Coon Dogs and the South

No, she's not a coon dog, but she still paid her respects,
No, she’s not a coon dog, but she still paid her respects.

It’s been a long few months and I’m not about to apologize for not posting. Instead of posting, I’ve put the final  (I mean it this time) on my travel narrative about Florida’s backroads, due out from the University Press of Florida in October, and I started working at Creative Loafing, editing the Arts & Entertainment section.

I’ve kept busy, OK? But I miss writing (I always come back to it) and our most recent road trip reminded me that posting on Facebook doesn’t tell the whole story. And so I’ll jump right in without further apology, except to say this post is more flexing a muscle than making a grand point.

We went to Louisville this week and roamed around. On our last day — the day we checked out of the hotel in Indiana, which was a weird thing where I accidentally reserved a hotel on the Indiana side of the Ohio River (it’s too many states, OK? I can’t be expected to keep them all straight) — we debated a few options: Check out the Jim Beam distillery, head to Mammoth Caves, or take the long way through Alabama. Bonus with Option Number Three: The Coon Dog Cemetery.

I’ll give you three guesses which option we took.

Established 1937.
Established 1937.

I will never regret not going to a distillery, and I’m not sure, after a gas stop at the exit by the national park and all its carnie glory, I’ll regret not seeing the caves. I am, however, so glad we took a lengthy detour through northwest Alabama to see this cemetery.

We don’t road trip like a lot of people, I know. We drove through pouring rain, way, way, way off the beaten path, not sure what to expect. Finally, we found the cemetery — about eight miles off the main(ish) road and on the edge of a hill, tiny gravestones — some makeshift, some clearly done professionally — marking the final resting place of people’s trusted companions.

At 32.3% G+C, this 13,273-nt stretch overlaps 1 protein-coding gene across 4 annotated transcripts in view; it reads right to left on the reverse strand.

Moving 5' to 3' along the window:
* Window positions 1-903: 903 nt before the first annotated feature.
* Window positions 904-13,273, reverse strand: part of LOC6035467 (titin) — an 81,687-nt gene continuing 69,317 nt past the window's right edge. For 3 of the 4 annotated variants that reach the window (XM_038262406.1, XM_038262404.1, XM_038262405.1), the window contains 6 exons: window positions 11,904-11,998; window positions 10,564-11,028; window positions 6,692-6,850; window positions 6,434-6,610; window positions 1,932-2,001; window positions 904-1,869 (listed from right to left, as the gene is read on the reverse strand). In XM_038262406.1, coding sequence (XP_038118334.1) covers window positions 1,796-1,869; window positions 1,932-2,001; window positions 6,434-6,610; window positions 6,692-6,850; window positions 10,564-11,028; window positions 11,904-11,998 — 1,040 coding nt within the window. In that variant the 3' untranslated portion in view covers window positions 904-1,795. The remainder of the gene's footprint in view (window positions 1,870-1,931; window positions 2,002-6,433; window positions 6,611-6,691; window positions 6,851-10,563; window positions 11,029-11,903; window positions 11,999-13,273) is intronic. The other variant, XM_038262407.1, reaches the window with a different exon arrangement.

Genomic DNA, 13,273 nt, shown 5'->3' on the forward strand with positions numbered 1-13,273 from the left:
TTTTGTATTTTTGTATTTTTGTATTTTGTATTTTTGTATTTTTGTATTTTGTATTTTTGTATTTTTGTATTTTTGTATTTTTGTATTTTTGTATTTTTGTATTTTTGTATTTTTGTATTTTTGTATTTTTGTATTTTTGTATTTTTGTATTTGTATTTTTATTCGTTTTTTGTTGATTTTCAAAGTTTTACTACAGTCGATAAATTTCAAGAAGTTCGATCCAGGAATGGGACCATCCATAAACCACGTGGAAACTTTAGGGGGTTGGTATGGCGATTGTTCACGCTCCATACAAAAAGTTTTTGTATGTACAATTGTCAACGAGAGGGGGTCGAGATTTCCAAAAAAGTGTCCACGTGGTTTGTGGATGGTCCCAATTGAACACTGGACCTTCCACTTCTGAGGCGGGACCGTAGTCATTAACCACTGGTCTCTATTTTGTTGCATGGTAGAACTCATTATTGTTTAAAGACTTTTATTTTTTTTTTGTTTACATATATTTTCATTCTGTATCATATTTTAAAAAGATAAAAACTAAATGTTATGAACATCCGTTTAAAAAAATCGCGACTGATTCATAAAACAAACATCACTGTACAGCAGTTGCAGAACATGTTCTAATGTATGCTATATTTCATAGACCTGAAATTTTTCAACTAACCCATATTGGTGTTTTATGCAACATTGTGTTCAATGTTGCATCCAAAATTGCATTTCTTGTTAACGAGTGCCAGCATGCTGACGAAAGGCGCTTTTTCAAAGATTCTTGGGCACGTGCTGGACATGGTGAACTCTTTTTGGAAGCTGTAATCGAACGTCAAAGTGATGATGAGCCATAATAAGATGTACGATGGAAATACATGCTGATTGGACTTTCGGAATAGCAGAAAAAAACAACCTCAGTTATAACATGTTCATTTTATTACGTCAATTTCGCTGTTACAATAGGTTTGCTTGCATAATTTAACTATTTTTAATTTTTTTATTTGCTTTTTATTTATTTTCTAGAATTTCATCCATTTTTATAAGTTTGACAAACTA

I’m not much for burying dead humans, but this place touched me. You have to prove your dog was a coon hound — and papers don’t suffice, someone associated with the cemetery has to attest to the breed — and they will not bend on this. The Coon Dog Cemetery sits on the edge of a hill, with a picnic shelter, guest book, and a spring. What a perfect place to bring your best friend for their final rest. The raw emotion on the headstones, even when the only emotion came from a weathered collar looped around a cross crudely fashioned from pieces of rough wood, overcame me.

I spent the whole of our time there crying, the kind of crying you do because something makes you sad (why do dogs have to die, anyway?) but also feels good. It was a catharsis, because along with all the good things that have happened over the past few months, some things have been tough. Now’s not the place to discuss what those were, or why. The point is, our visit here reminded me that it’s OK to cry and be sad and I don’t have to keep pushing forward all the time, I can stop and reflect and if I collapse into tears the world won’t end and things will push ever on.